Buying a Family Cottage
Are you considering buying a cottage? You’re not alone. A cottage is the second most popular property type after primary residences. Wouldn’t it be nice to have a quiet place to go off to on weekends with the kids and escape the hustle and bustle of the city?
Buying a cottage is a lot like buying a primary residence, with a few key differences. We’ll look at those in this article.
Cottage Mortgage Financing
Similar to any property type, it’s important to consider the mortgage financing before you go out and start looking for potential cottages.
Most lenders offer mortgage financing programs geared specifically towards the cottage and second homes. Depending on the home and the purchase price, you may be able to buy it with as little as 5% down.
Type A vs. Type B Property
Before buying a cottage, you’ll want to familiarize yourself with the two types of properties: type A and type B.
A type-A cottage is one with access all around the year. It’s a home that’s already winterized, with a permanent heating source. It also has potable water with a permanent foundation that’s below the frost line.
Getting financing for a type A cottage is just like getting a mortgage for your primary residence. You can buy the property with as little as 5% down. You can typically get mortgage rates as competitive as your primary residence, although rates may be between 0.10% and 0.20% higher. If you put down less than 20%, mortgage default insurance premiums would apply.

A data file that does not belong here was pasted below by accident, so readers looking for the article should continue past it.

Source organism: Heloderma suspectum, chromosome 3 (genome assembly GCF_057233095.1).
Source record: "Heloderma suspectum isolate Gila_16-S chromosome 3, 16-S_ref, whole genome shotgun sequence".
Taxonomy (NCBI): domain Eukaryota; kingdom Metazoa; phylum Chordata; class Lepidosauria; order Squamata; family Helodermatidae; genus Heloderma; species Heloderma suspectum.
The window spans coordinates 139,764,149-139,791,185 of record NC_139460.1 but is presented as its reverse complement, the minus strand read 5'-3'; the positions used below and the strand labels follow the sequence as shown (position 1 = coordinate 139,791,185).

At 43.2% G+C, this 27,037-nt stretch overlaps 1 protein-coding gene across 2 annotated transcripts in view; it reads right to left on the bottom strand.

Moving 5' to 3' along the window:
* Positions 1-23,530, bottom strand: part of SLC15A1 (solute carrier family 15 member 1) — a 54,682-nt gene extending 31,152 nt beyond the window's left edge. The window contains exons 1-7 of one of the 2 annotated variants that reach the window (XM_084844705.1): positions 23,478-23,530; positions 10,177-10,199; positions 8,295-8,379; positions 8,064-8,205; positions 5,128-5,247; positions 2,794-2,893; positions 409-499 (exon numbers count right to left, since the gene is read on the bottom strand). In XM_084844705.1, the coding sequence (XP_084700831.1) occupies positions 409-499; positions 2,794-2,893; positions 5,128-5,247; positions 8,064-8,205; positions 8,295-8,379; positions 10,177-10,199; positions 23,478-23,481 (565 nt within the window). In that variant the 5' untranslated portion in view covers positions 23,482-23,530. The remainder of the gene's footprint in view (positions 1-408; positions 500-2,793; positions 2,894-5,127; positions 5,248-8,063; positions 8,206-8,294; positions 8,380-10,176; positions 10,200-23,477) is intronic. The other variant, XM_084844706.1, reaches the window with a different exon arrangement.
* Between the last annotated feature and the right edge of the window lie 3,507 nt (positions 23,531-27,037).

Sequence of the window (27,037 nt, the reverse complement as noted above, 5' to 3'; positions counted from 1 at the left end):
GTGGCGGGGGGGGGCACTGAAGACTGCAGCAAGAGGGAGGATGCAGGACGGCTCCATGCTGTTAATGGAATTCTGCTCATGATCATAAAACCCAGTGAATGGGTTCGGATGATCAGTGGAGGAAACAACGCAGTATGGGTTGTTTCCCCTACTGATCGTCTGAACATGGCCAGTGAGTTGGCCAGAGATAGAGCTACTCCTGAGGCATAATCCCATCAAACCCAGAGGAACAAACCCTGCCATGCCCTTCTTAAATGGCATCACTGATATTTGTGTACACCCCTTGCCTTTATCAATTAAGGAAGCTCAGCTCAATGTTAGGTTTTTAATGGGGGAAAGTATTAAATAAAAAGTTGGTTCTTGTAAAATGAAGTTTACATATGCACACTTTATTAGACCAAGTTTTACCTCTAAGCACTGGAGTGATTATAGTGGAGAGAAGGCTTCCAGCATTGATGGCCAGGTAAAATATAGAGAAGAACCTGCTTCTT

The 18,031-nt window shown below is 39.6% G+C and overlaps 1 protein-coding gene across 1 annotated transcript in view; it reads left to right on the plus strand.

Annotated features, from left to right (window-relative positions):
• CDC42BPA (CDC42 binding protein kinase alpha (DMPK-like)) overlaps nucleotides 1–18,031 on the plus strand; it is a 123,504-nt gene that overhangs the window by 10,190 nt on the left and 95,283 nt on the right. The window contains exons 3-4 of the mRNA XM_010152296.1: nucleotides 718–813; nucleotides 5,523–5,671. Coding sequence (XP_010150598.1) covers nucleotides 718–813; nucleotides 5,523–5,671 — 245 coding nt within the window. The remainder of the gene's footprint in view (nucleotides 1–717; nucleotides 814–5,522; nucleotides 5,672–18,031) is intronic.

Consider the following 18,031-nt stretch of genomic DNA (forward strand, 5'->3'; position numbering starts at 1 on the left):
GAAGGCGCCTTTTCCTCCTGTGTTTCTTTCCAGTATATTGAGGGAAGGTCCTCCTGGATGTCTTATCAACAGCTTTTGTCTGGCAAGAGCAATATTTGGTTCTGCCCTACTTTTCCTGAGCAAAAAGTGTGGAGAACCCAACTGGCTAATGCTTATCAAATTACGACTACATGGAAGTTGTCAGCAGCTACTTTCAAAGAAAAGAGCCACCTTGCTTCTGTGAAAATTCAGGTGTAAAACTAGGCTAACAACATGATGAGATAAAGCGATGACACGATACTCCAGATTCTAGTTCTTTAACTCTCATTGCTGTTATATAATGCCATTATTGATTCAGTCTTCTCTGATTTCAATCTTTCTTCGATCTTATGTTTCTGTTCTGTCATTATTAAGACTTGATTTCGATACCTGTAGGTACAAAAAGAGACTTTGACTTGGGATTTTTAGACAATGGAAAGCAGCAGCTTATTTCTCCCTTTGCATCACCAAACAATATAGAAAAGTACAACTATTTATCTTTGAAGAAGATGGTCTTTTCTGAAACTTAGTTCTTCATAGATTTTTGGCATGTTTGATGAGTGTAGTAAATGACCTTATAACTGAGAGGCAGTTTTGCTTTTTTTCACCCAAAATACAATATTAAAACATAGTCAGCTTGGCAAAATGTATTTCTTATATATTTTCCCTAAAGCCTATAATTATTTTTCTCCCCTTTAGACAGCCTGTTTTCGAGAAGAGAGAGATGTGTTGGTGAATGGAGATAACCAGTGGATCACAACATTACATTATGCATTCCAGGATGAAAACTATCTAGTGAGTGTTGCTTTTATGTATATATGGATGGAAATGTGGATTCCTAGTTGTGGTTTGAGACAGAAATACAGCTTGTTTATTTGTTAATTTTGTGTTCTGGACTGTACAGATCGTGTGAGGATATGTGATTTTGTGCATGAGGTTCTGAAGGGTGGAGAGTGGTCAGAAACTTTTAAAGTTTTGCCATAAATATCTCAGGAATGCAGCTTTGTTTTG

A type B cottage is a property with seasonal access. Usually, you can’t access it during the winter. It also lacks a permanent heating source. Otherwise, it’s just like a type-A property. It has running water and has a floating foundation.
You have to make a bit more of a hefty down payment on a type B property. You’re required to put down at least 10% on the property. Again, you can expect rates that are between 0.10% and 0.20% higher. Mortgage default insurance premiums also apply when you put less than 20% down.
You can refinance a type A cottage to pull out equity, while you cannot a type B property.
Tapping into Your Primary Residence
Whether you’re looking to buy a cottage outright or you need help with the down payment, your primary residence can be a good place to start.
When you refinance your primary residence, you can access up to 80% of the equity. Can you use some or all of that equity towards the purchase of a cottage? If you have enough equity, you might be able to purchase the cottage without needing to take out its own mortgage. Otherwise, you could use the equity in your primary residence to cover the down payment of the cottage.
The Bottom Line
Are you trying to figure out which mortgage option makes the most sense for buying a cottage? Speak with our mortgage experts today for a helping hand.